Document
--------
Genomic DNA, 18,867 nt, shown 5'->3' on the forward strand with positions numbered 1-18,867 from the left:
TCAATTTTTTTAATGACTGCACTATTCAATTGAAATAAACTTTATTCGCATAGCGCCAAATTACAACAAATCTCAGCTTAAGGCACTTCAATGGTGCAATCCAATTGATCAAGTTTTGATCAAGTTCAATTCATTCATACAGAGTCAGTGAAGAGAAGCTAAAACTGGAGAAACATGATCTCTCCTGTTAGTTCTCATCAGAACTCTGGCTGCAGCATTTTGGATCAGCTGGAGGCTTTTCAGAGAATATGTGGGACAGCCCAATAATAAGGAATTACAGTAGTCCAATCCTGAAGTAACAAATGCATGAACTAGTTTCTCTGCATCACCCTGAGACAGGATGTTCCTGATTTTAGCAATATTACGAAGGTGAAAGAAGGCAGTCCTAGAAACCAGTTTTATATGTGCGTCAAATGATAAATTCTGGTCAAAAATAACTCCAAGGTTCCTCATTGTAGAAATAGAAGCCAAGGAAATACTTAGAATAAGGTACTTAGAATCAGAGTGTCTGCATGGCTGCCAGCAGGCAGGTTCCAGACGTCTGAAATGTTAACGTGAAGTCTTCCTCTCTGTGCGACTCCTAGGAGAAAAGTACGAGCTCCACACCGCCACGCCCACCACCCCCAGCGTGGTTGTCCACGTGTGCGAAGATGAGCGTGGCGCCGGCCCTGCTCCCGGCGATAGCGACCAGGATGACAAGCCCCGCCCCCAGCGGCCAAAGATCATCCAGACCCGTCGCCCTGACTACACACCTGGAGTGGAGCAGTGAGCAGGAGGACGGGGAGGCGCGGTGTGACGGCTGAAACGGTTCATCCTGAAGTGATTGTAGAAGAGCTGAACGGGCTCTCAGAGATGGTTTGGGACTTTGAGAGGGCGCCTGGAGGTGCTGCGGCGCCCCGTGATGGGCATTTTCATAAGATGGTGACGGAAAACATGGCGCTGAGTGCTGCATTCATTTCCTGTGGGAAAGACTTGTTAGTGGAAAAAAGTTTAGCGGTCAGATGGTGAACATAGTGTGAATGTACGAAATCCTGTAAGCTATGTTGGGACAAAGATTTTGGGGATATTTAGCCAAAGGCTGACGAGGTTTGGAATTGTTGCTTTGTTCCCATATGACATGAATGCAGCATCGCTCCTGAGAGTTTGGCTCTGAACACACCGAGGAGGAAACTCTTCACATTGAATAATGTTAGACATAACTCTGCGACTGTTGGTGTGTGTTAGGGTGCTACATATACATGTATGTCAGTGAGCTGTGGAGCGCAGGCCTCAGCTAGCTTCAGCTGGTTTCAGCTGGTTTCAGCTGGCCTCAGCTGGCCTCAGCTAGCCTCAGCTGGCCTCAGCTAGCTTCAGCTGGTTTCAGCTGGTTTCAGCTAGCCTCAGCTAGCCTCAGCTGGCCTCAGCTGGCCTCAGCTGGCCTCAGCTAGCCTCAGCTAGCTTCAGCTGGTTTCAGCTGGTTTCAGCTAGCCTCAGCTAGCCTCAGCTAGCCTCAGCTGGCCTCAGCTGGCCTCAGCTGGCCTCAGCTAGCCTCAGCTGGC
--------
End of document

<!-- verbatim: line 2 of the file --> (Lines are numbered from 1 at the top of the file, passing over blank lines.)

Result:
TCAATTTTTTTAATGACTGCACTATTCAATTGAAATAAACTTTATTCGCATAGCGCCAAATTACAACAAATCTCAGCTTAAGGCACTTCAATGGTGCAATCCAATTGATCAAGTTTTGATCAAGTTCAATTCATTCATACAGAGTCAGTGAAGAGAAGCTAAAACTGGAGAAACATGATCTCTCCTGTTAGTTCTCATCAGAACTCTGGCTGCAGCATTTTGGATCAGCTGGAGGCTTTTCAGAGAATATGTGGGACAGCCCAATAATAAGGAATTACAGTAGTCCAATCCTGAAGTAACAAATGCATGAACTAGTTTCTCTGCATCACCCTGAGACAGGATGTTCCTGATTTTAGCAATATTACGAAGGTGAAAGAAGGCAGTCCTAGAAACCAGTTTTATATGTGCGTCAAATGATAAATTCTGGTCAAAAATAACTCCAAGGTTCCTCATTGTAGAAATAGAAGCCAAGGAAATACTTAGAATAAGGTACTTAGAATCAGAGTGTCTGCATGGCTGCCAGCAGGCAGGTTCCAGACGTCTGAAATGTTAACGTGAAGTCTTCCTCTCTGTGCGACTCCTAGGAGAAAAGTACGAGCTCCACACCGCCACGCCCACCACCCCCAGCGTGGTTGTCCACGTGTGCGAAGATGAGCGTGGCGCCGGCCCTGCTCCCGGCGATAGCGACCAGGATGACAAGCCCCGCCCCCAGCGGCCAAAGATCATCCAGACCCGTCGCCCTGACTACACACCTGGAGTGGAGCAGTGAGCAGGAGGACGGGGAGGCGCGGTGTGACGGCTGAAACGGTTCATCCTGAAGTGATTGTAGAAGAGCTGAACGGGCTCTCAGAGATGGTTTGGGACTTTGAGAGGGCGCCTGGAGGTGCTGCGGCGCCCCGTGATGGGCATTTTCATAAGATGGTGACGGAAAACATGGCGCTGAGTGCTGCATTCATTTCCTGTGGGAAAGACTTGTTAGTGGAAAAAAGTTTAGCGGTCAGATGGTGAACATAGTGTGAATGTACGAAATCCTGTAAGCTATGTTGGGACAAAGATTTTGGGGATATTTAGCCAAAGGCTGACGAGGTTTGGAATTGTTGCTTTGTTCCCATATGACATGAATGCAGCATCGCTCCTGAGAGTTTGGCTCTGAACACACCGAGGAGGAAACTCTTCACATTGAATAATGTTAGACATAACTCTGCGACTGTTGGTGTGTGTTAGGGTGCTACATATACATGTATGTCAGTGAGCTGTGGAGCGCAGGCCTCAGCTAGCTTCAGCTGGTTTCAGCTGGTTTCAGCTGGCCTCAGCTGGCCTCAGCTAGCCTCAGCTGGCCTCAGCTAGCTTCAGCTGGTTTCAGCTGGTTTCAGCTAGCCTCAGCTAGCCTCAGCTGGCCTCAGCTGGCCTCAGCTGGCCTCAGCTAGCCTCAGCTAGCTTCAGCTGGTTTCAGCTGGTTTCAGCTAGCCTCAGCTAGCCTCAGCTAGCCTCAGCTGGCCTCAGCTGGCCTCAGCTGGCCTCAGCTAGCCTCAGCTGGC